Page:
Wednesday, 21 December 2011

Unshrinkable [Review: Gulliver's Travels]

Some time back I reviewed the Asylum TV movie 2010: Moby Dick and I promised solemnly to scrutinize any other movie adaptations of seafaring fantasy novels to the same degree.

Lemuel Gulliver, the hero of Jonathan Swift’s classic novel, encounters the small bodied and smaller minded Lilliputians and intervenes in the ages-long war between the Bigenders and Littlenders. This is just the first in a series of fantastic voyages, each satirizing some aspect of Swift’s society. In the final encounter humans are depicted as savage Yahoos shamed by their serene, civilized superiors the Houyhnhnms. Horse worship, incidentally, is an important sci-fi trope, although arguably some authors, Suzy McKee Charnas and Elizabeth Moon for example, are both a little too comfortable in the saddle.

When I first read the original Gulliver’s Travels, a good twenty five years ago, one of the most memorable scenes for me was the one in which Gulliver cajoles the Lilliputians to build him a giant TV room and then to humiliate themselves by acting out a game of Guitar Hero for him. It strikes me as rather clever of Swift, writing in the 1720s, to have come up with such a biting a satire on console gaming.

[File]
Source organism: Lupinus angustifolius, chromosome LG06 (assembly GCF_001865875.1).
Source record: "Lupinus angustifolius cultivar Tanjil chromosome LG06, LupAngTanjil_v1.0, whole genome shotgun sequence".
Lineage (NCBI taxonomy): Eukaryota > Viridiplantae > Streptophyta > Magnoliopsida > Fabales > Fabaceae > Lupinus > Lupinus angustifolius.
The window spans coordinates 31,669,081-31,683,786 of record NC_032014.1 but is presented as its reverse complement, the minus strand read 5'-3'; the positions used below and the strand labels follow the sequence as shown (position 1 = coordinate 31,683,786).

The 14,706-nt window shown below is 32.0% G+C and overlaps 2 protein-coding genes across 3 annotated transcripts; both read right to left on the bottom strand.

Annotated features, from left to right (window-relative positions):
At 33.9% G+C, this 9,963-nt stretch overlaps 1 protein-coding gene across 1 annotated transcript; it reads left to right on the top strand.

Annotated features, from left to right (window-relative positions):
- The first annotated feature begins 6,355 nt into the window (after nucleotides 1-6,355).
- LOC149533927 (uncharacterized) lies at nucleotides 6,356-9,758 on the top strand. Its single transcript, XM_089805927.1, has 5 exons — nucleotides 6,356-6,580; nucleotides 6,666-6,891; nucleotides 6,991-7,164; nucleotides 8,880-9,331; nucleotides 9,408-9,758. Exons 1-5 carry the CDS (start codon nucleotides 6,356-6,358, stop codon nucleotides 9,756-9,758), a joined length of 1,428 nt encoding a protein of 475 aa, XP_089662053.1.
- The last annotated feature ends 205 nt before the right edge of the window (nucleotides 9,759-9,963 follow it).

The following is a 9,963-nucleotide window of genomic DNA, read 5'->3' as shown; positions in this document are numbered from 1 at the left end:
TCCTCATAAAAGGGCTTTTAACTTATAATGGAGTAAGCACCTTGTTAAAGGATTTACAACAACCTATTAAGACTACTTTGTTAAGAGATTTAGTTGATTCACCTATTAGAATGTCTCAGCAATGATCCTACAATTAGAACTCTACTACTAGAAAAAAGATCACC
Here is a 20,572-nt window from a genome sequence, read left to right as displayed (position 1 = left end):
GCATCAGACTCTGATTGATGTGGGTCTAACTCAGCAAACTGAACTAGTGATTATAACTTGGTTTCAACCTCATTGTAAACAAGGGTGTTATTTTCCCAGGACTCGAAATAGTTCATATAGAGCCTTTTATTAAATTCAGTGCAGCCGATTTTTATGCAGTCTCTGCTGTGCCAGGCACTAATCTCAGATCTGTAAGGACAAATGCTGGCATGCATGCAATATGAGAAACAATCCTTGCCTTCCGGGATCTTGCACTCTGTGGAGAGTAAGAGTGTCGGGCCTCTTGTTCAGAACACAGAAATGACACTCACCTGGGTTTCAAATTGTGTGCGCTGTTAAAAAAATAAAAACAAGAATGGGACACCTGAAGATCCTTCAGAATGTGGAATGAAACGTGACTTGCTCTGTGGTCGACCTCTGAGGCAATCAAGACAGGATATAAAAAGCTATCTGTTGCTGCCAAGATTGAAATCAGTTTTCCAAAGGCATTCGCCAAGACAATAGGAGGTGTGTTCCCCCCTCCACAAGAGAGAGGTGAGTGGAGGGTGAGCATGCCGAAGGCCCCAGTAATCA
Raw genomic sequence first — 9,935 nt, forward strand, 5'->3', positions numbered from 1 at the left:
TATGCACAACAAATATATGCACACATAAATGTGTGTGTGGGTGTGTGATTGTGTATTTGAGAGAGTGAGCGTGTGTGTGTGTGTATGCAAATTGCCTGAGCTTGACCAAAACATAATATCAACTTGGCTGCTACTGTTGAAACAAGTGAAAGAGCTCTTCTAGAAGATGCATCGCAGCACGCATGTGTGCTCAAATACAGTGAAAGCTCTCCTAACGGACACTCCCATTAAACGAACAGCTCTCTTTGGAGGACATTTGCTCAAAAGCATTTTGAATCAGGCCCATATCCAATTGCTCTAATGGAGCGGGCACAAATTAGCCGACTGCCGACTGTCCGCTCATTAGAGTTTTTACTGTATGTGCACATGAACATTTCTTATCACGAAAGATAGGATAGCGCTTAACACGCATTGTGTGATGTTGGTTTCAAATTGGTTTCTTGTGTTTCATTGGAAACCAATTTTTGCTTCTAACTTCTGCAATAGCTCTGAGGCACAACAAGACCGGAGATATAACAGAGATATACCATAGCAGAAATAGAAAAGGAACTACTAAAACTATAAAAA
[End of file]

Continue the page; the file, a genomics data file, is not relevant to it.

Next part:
I was extremely pleased to see that this scene, curiously missing in the so-highly-acclaimed TV adaptation, is central to the recent Jack Black movie. Indeed, If you don’t understand the role Guitar Hero plays in Gulliver’s adventures then very little else in the novel makes sense. This scene, which will go on to become a modern cinema classic, pretty much makes up for the fact that Jack Black’s version cuts out EVERYTHING ELSE. Swift would have been so proud to see his vision finally given the faithful and authentic presentation it deserves.

4 comments:

Dyeve said...

Merry Christmas!

Sci-Fi Gene said...

And to you!

Vann Emmanuel Vicente said...

It's... well, from my perspective I disliked it. It would probably be entertaining for children, however I was relatively unamused.

Sci-Fi Gene said...

As you might have gathered I am not 100% enthusiastic about this film either, although to be fair and to take the Ebert perspective, it probably wasn't made for either of us...